First and foremost, ALL snakes are carnivorous. This means once or twice a week you will HAVE to feed your snake a mouse or other small rodent.
You have the option of buying dead, frozen mice for your snake, which you will defrost completely before you feed it to your snake.
You may also find a supplier that provides freshly killed, but not frozen mice.
Many snake owners will breed their own mice in order to save money and control the quality of food their snakes are getting.
For some snake owners, watching the snake hunt its prey is part of the joy of snake ownership.
Additionally, ALL snakes are cold-blooded and need some sort of heat supply.
This means you will need a proper set-up with an electric source in order to keep your snake healthy.
However, once the terrarium is set up there is very little work and you may even choose to make your snake’s home a focal point in your house!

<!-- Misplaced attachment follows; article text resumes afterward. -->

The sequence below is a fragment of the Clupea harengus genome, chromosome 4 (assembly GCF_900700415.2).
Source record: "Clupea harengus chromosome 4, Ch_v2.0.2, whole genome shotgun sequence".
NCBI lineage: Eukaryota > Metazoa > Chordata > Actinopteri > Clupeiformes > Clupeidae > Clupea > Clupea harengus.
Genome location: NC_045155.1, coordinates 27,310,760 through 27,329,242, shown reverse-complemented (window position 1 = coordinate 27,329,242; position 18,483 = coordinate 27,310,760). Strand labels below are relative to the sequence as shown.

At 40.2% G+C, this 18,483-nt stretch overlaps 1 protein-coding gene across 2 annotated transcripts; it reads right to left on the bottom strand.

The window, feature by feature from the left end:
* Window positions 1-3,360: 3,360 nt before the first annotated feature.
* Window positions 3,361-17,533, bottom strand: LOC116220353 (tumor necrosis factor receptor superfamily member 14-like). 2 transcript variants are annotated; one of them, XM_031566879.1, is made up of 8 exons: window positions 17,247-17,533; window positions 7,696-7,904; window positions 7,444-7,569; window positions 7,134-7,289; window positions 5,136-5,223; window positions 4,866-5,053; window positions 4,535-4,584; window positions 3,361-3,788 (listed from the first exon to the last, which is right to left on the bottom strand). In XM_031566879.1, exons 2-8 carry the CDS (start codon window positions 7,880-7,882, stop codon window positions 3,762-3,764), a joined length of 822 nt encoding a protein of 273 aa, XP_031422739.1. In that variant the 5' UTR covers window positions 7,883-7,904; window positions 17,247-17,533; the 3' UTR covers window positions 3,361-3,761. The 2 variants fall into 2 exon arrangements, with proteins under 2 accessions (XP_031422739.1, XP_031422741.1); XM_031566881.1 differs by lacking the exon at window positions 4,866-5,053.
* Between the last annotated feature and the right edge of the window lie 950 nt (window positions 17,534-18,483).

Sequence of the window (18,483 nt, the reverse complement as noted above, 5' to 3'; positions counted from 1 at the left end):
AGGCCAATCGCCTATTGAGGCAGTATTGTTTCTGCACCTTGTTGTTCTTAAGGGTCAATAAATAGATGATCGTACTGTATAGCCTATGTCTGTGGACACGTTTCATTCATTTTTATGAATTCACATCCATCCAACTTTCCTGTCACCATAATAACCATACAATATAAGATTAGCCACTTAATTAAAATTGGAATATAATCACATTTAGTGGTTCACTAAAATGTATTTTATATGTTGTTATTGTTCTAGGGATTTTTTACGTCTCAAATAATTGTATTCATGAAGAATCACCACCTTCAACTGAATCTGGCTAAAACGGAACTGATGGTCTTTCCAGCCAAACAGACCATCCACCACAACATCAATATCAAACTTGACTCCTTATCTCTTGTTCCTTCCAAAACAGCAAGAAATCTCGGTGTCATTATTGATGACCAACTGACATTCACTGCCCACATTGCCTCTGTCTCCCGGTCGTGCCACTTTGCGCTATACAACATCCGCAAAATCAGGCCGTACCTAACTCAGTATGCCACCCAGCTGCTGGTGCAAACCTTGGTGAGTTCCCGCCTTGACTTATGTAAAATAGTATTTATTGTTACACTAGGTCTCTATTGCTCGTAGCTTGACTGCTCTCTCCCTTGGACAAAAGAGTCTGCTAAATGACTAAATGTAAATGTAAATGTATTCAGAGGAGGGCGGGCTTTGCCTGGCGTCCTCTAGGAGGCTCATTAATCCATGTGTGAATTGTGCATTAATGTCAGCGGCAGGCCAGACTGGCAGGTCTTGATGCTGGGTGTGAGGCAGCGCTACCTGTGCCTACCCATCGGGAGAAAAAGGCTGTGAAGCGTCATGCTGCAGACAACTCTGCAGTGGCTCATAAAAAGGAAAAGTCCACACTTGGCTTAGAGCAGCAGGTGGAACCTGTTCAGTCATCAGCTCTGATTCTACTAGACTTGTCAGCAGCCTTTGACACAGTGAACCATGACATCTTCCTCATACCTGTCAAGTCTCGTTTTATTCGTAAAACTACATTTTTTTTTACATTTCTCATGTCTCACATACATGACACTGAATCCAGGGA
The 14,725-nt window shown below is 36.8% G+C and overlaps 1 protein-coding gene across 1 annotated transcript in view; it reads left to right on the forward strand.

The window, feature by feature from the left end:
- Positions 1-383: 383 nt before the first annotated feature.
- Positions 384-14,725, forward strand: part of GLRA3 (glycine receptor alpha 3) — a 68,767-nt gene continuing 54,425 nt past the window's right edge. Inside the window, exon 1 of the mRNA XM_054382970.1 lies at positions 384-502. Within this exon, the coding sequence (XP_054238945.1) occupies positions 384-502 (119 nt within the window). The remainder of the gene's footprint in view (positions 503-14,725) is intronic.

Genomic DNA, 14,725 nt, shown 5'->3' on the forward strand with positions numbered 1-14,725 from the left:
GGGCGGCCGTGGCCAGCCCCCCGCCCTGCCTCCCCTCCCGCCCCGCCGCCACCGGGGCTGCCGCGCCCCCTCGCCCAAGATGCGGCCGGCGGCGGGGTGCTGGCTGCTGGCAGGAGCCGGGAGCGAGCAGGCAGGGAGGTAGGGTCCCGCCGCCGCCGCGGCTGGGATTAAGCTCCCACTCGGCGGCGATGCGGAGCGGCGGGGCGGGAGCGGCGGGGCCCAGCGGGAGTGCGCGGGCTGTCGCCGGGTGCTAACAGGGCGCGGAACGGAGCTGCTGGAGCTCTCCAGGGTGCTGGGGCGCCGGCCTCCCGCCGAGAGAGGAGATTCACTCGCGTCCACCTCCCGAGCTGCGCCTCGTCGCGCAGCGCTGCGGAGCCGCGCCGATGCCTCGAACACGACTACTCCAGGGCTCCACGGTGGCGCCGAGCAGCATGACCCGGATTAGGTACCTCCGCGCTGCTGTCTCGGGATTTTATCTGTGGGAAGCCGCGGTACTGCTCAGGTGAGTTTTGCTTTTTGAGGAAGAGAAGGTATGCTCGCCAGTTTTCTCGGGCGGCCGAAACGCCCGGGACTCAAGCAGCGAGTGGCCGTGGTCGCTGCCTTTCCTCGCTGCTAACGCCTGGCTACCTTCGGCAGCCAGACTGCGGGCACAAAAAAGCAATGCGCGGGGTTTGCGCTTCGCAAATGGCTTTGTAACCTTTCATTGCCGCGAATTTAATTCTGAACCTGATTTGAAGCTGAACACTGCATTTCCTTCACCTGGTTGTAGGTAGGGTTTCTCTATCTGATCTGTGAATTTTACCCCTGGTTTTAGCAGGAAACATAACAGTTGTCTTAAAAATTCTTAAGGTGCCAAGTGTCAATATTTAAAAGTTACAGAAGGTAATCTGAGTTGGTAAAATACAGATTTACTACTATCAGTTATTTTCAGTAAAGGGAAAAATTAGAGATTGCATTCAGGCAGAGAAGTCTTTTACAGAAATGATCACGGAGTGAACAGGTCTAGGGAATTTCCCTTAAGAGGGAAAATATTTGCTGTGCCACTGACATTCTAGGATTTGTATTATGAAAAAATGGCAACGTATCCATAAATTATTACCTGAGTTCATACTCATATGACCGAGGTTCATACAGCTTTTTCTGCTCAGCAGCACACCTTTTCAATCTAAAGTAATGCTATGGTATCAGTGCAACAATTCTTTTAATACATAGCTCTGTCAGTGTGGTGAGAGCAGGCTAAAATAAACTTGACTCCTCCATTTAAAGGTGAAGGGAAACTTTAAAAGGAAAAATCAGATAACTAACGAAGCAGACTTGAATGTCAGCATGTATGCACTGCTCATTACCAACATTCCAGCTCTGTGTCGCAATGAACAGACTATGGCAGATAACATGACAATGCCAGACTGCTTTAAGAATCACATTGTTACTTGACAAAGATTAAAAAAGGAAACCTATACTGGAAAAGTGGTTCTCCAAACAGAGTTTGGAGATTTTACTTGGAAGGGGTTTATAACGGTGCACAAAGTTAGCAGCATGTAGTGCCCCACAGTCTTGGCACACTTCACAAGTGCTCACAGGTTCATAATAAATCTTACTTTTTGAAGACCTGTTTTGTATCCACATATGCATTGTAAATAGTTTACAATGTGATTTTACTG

Terrariums can potentially be quite beautiful show pieces with the added benefit of housing magnificent creatures.
✅Buyer’s Tip: Looking to study up on all things snakes before moving forward with an adoption? If so, feel free to check out our top picks for the best books on snakes all owners (be they seasoned or beginner) should read!
Best Pet Snakes for Beginners
And now, our TOP picks for the best pet snakes for beginners! Below you will find only the most reliable and easy to care for species that will have you feeling like a confident snake mom or snake dad in no time!
So, without further ado, just keep reading to discover the best picks for new snake owners!
Best Pet Snakes Recommendation #1: Corn Snake
The corn snake is almost always the number one recommended snake for new owners and so it remains in its well-earned spot on our list. The corn snake got to this position by being such an easy, affordable, and gentle snake.